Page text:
SA: Give us an example of what your role will entail.

MIRIAM HICKEY: We’ll be hiring the Technical Advisors. There will be eight to 10 of them around the country and they will be working on a daily basis, with their feet on the ground, with the clubs in their regions. I’ll be leading them and helping them help the clubs and supporting them the best we can to help these players

Day-to-day, I’ll be in touch with our Technical Advisors. On a bigger scale, I’ll be looking at what we need to adapt to make the program better.

The USA has always been the country that has set the standard for women’s soccer and we want to stay at that top level. We want to win the World Cups and the Olympic gold medals. My goal is to get as many players from the Development Academy into the national team program. And be successful at the international level.

My day-to-day will include administrative duties, but also making sure the standards are high.

SA: When you go to watch DA games, what will you be looking for?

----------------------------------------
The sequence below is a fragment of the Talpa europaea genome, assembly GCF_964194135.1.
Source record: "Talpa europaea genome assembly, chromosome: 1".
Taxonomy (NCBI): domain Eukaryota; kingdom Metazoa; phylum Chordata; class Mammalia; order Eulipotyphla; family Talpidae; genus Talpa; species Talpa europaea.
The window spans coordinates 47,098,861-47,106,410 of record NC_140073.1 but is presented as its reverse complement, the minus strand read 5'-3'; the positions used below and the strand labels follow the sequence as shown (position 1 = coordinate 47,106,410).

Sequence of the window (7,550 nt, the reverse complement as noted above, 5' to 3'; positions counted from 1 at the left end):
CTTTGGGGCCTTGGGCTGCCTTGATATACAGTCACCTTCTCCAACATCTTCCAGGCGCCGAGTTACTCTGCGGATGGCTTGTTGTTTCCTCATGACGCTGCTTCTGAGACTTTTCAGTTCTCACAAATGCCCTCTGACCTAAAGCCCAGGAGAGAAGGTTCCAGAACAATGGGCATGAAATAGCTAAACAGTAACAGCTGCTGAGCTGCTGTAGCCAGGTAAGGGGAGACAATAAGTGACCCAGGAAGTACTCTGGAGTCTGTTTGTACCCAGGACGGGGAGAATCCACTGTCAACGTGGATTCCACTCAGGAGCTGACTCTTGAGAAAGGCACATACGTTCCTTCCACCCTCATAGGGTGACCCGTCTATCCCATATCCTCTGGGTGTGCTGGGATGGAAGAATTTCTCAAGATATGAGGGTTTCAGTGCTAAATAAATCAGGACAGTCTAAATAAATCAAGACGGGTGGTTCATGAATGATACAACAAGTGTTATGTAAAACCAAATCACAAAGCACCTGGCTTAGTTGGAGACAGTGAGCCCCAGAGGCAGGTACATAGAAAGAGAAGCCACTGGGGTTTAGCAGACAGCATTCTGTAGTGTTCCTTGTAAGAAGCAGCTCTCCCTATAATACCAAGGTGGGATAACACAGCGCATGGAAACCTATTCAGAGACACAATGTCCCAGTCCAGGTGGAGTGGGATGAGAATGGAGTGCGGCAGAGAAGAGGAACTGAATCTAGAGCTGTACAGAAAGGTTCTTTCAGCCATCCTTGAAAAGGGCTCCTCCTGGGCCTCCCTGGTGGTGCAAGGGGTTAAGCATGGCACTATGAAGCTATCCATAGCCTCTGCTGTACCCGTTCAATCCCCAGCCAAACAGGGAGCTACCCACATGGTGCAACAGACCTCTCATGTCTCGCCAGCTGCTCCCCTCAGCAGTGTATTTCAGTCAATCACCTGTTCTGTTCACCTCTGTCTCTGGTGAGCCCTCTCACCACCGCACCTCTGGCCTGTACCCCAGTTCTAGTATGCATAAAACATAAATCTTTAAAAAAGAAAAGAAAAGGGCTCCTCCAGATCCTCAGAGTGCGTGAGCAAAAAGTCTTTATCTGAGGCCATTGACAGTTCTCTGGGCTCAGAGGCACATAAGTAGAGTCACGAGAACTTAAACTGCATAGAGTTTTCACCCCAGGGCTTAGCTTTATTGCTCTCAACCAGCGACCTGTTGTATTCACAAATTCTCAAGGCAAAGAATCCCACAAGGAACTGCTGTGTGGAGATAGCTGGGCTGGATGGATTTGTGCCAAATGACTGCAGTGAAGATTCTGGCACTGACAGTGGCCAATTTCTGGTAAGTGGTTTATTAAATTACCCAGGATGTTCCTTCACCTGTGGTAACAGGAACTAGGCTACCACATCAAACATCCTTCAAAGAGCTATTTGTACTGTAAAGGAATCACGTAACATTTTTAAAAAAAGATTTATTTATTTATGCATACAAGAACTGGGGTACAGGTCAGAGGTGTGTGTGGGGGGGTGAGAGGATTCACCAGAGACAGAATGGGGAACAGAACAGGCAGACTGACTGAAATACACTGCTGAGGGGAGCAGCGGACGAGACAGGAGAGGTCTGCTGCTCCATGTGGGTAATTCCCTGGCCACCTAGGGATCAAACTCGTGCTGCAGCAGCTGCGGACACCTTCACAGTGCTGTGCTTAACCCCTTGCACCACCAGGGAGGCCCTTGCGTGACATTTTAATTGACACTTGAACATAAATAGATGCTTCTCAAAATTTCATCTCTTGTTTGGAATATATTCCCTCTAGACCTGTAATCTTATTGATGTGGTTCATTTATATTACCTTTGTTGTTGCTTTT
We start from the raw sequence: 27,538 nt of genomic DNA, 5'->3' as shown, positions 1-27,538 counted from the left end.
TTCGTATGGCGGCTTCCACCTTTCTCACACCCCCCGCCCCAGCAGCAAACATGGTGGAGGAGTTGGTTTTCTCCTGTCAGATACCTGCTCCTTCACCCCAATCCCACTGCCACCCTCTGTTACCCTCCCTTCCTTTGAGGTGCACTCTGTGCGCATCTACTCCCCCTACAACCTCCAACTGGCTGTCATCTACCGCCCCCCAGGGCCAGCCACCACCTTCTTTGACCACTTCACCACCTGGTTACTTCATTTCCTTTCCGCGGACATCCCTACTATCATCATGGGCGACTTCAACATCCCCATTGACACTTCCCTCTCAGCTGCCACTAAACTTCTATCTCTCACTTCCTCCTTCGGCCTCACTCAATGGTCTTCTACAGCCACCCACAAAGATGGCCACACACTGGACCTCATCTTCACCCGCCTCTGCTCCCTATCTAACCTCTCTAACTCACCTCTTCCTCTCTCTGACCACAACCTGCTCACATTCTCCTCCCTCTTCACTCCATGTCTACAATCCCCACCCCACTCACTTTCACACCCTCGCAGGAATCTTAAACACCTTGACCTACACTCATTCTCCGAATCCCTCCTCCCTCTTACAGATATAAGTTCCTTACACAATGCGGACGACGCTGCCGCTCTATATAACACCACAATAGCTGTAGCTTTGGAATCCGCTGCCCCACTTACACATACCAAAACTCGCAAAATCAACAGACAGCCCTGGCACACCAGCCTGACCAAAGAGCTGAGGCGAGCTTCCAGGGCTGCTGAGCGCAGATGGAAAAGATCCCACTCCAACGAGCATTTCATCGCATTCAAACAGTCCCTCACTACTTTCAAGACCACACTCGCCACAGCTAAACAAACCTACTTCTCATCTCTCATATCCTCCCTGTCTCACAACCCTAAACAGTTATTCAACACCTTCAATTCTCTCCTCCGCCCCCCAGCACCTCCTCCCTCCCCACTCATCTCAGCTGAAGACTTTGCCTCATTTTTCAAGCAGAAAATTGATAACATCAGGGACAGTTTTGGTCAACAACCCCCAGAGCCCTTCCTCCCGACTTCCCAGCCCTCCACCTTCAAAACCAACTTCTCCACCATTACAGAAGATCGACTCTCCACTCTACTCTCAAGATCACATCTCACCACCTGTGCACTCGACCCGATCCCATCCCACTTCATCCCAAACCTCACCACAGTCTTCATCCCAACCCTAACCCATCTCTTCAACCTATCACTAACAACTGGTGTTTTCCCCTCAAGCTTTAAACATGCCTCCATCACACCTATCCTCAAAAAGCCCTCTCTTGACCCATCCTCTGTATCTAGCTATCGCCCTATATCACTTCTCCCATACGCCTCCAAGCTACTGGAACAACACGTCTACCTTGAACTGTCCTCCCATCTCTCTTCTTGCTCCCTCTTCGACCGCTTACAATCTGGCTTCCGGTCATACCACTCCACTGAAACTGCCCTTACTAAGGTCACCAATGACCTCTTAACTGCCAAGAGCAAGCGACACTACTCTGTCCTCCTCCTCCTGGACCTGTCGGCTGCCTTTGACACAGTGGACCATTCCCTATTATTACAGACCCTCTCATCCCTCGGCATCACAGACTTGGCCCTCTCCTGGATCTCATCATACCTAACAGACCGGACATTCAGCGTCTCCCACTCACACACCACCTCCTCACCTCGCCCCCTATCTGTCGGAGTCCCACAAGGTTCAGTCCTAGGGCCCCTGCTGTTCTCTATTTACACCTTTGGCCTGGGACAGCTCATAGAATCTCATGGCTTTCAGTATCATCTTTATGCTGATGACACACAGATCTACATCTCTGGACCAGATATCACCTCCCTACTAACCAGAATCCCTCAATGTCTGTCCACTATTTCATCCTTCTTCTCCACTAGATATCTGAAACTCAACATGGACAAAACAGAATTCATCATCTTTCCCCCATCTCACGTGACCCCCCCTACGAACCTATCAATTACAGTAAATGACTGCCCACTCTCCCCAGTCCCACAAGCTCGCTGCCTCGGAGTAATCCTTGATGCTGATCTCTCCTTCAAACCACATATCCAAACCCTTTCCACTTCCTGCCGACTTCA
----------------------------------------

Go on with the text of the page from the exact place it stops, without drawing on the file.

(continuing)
MIRIAM HICKEY: There’s not one right way to play. Sometimes the team that plays the long ball wins the game. And at the top level, it’s about winning. But in youth development programs, it’s about players being able to recognize situations on the field. To be able to adjust what they’re doing and react to it and solve those soccer problems on their own without someone on the sidelines telling them what they need to do.

When I watch a team under pressure not use their goalkeeper to relieve pressure, and instead kicking the ball out of bounds to reset, that’s usually a sign that you have a coach who’s not developing their team.

If a goalkeeper makes a save and all she looks for is to punt it – she doesn’t look if there are opportunities to build out of the back -- that’s usually an indicator the team has not been given the opportunity to develop.

At 14 and 15, it’s already a little late. That needs to be taught when they’re 8, 9, 10. That’s when you don’t care if you get scored on five times -- as long as over the course of a year these players learn to recognize those situations.